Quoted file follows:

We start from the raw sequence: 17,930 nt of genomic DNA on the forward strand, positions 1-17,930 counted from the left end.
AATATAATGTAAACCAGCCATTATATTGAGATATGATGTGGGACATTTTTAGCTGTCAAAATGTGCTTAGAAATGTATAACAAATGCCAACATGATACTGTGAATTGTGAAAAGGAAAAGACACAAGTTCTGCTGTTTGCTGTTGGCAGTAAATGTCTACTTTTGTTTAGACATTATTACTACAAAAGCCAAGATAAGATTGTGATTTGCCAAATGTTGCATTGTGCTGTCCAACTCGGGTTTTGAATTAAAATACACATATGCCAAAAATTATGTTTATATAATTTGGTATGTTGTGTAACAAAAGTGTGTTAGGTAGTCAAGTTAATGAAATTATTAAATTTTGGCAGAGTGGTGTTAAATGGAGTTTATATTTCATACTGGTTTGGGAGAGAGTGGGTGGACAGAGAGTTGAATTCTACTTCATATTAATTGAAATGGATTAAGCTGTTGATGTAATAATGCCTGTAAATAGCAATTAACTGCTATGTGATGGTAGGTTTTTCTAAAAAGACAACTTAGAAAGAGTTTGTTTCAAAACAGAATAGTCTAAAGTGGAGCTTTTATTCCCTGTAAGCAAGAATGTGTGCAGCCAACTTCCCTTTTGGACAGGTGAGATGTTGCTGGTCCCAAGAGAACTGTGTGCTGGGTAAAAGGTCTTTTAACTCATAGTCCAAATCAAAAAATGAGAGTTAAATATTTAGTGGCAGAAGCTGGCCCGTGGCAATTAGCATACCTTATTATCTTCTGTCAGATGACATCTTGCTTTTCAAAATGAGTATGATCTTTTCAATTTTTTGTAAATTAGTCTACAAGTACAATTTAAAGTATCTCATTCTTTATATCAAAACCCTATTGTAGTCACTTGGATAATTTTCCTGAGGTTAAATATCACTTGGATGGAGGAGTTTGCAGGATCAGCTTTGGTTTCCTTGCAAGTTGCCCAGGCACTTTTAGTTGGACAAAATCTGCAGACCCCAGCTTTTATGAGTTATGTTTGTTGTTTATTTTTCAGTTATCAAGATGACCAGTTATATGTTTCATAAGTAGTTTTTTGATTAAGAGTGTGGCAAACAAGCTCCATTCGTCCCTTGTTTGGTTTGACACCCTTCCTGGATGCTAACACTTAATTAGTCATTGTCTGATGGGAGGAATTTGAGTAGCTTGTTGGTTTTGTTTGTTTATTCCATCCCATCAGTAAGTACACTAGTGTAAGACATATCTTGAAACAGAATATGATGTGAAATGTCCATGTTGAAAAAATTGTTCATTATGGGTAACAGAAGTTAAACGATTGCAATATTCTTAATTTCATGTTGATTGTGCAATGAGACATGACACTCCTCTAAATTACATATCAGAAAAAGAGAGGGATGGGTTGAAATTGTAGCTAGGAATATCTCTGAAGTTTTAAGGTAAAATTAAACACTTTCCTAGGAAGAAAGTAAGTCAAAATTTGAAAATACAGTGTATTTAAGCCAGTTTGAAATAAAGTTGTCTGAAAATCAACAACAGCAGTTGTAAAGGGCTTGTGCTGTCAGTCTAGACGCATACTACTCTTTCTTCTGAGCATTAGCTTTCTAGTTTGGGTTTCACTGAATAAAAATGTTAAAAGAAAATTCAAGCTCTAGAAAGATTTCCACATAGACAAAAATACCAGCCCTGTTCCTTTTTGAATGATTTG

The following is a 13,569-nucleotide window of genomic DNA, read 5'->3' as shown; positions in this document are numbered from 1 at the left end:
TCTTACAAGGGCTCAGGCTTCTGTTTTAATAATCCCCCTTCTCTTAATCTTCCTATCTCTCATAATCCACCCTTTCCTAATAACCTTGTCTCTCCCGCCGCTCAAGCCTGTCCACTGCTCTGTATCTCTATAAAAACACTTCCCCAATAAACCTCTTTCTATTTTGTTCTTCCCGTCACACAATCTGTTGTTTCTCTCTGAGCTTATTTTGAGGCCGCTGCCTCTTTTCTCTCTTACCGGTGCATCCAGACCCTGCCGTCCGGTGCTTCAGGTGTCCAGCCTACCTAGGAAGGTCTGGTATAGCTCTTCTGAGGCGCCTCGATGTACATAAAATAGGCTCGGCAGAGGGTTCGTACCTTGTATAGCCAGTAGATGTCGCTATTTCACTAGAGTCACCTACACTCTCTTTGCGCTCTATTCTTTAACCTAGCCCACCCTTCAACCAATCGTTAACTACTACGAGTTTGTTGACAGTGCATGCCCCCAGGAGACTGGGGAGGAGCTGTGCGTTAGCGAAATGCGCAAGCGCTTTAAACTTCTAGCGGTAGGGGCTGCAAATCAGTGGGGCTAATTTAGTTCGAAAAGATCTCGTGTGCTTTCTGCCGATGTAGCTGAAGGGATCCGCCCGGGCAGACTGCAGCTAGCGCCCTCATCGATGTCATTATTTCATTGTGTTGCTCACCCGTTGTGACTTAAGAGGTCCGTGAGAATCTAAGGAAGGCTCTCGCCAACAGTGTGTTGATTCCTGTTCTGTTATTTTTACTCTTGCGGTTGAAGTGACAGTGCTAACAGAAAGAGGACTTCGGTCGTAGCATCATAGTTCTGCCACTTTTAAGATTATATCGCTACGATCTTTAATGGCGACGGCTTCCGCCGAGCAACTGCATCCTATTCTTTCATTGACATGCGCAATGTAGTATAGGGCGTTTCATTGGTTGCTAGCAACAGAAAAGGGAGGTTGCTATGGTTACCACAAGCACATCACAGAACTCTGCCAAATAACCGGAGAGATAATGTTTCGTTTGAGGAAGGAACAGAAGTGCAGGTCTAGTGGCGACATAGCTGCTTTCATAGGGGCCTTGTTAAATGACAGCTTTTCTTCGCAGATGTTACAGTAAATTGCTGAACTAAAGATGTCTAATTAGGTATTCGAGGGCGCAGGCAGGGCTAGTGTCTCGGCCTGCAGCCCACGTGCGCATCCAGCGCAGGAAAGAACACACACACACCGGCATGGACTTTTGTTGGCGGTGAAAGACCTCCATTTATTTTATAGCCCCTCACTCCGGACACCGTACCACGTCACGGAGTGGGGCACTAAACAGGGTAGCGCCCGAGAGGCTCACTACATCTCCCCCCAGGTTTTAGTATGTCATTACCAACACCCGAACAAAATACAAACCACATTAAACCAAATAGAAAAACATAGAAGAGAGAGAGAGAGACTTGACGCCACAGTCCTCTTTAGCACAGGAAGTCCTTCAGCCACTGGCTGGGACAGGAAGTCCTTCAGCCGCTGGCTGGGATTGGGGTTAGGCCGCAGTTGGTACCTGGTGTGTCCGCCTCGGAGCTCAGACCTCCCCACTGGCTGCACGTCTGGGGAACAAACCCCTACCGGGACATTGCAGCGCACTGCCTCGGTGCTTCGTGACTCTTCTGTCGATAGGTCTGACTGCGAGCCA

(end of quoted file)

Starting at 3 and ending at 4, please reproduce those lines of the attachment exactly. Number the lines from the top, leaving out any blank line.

The following is a 13,569-nucleotide window of genomic DNA, read 5'->3' as shown; positions in this document are numbered from 1 at the left end:
TCTTACAAGGGCTCAGGCTTCTGTTTTAATAATCCCCCTTCTCTTAATCTTCCTATCTCTCATAATCCACCCTTTCCTAATAACCTTGTCTCTCCCGCCGCTCAAGCCTGTCCACTGCTCTGTATCTCTATAAAAACACTTCCCCAATAAACCTCTTTCTATTTTGTTCTTCCCGTCACACAATCTGTTGTTTCTCTCTGAGCTTATTTTGAGGCCGCTGCCTCTTTTCTCTCTTACCGGTGCATCCAGACCCTGCCGTCCGGTGCTTCAGGTGTCCAGCCTACCTAGGAAGGTCTGGTATAGCTCTTCTGAGGCGCCTCGATGTACATAAAATAGGCTCGGCAGAGGGTTCGTACCTTGTATAGCCAGTAGATGTCGCTATTTCACTAGAGTCACCTACACTCTCTTTGCGCTCTATTCTTTAACCTAGCCCACCCTTCAACCAATCGTTAACTACTACGAGTTTGTTGACAGTGCATGCCCCCAGGAGACTGGGGAGGAGCTGTGCGTTAGCGAAATGCGCAAGCGCTTTAAACTTCTAGCGGTAGGGGCTGCAAATCAGTGGGGCTAATTTAGTTCGAAAAGATCTCGTGTGCTTTCTGCCGATGTAGCTGAAGGGATCCGCCCGGGCAGACTGCAGCTAGCGCCCTCATCGATGTCATTATTTCATTGTGTTGCTCACCCGTTGTGACTTAAGAGGTCCGTGAGAATCTAAGGAAGGCTCTCGCCAACAGTGTGTTGATTCCTGTTCTGTTATTTTTACTCTTGCGGTTGAAGTGACAGTGCTAACAGAAAGAGGACTTCGGTCGTAGCATCATAGTTCTGCCACTTTTAAGATTATATCGCTACGATCTTTAATGGCGACGGCTTCCGCCGAGCAACTGCATCCTATTCTTTCATTGACATGCGCAATGTAGTATAGGGCGTTTCATTGGTTGCTAGCAACAGAAAAGGGAGGTTGCTATGGTTACCACAAGCACATCACAGAACTCTGCCAAATAACCGGAGAGATAATGTTTCGTTTGAGGAAGGAACAGAAGTGCAGGTCTAGTGGCGACATAGCTGCTTTCATAGGGGCCTTGTTAAATGACAGCTTTTCTTCGCAGATGTTACAGTAAATTGCTGAACTAAAGATGTCTAATTAGGTATTCGAGGGCGCAGGCAGGGCTAGTGTCTCGGCCTGCAGCCCACGTGCGCATCCAGCGCAGGAAAGAACACACACACACCGGCATGGACTTTTGTTGGCGGTGAAAGACCTCCATTTATTTTATAGCCCCTCACTCCGGACACCGTACCACGTCACGGAGTGGGGCACTAAACAGGGTAGCGCCCGAGAGGCTCACTACATCTCCCCCCAGGTTTTAGTATGTCATTACCAACACCCGAACAAAATACAAACCACATTAAACCAAATAGAAAAACATAGAAGAGAGAGAGAGAGACTTGACGCCACAGTCCTCTTTAGCACAGGAAGTCCTTCAGCCACTGGCTGGGACAGGAAGTCCTTCAGCCGCTGGCTGGGATTGGGGTTAGGCCGCAGTTGGTACCTGGTGTGTCCGCCTCGGAGCTCAGACCTCCCCACTGGCTGCACGTCTGGGGAACAAACCCCTACCGGGACATTGCAGCGCACTGCCTCGGTGCTTCGTGACTCTTCTGTCGATAGGTCTGACTGCGAGCCA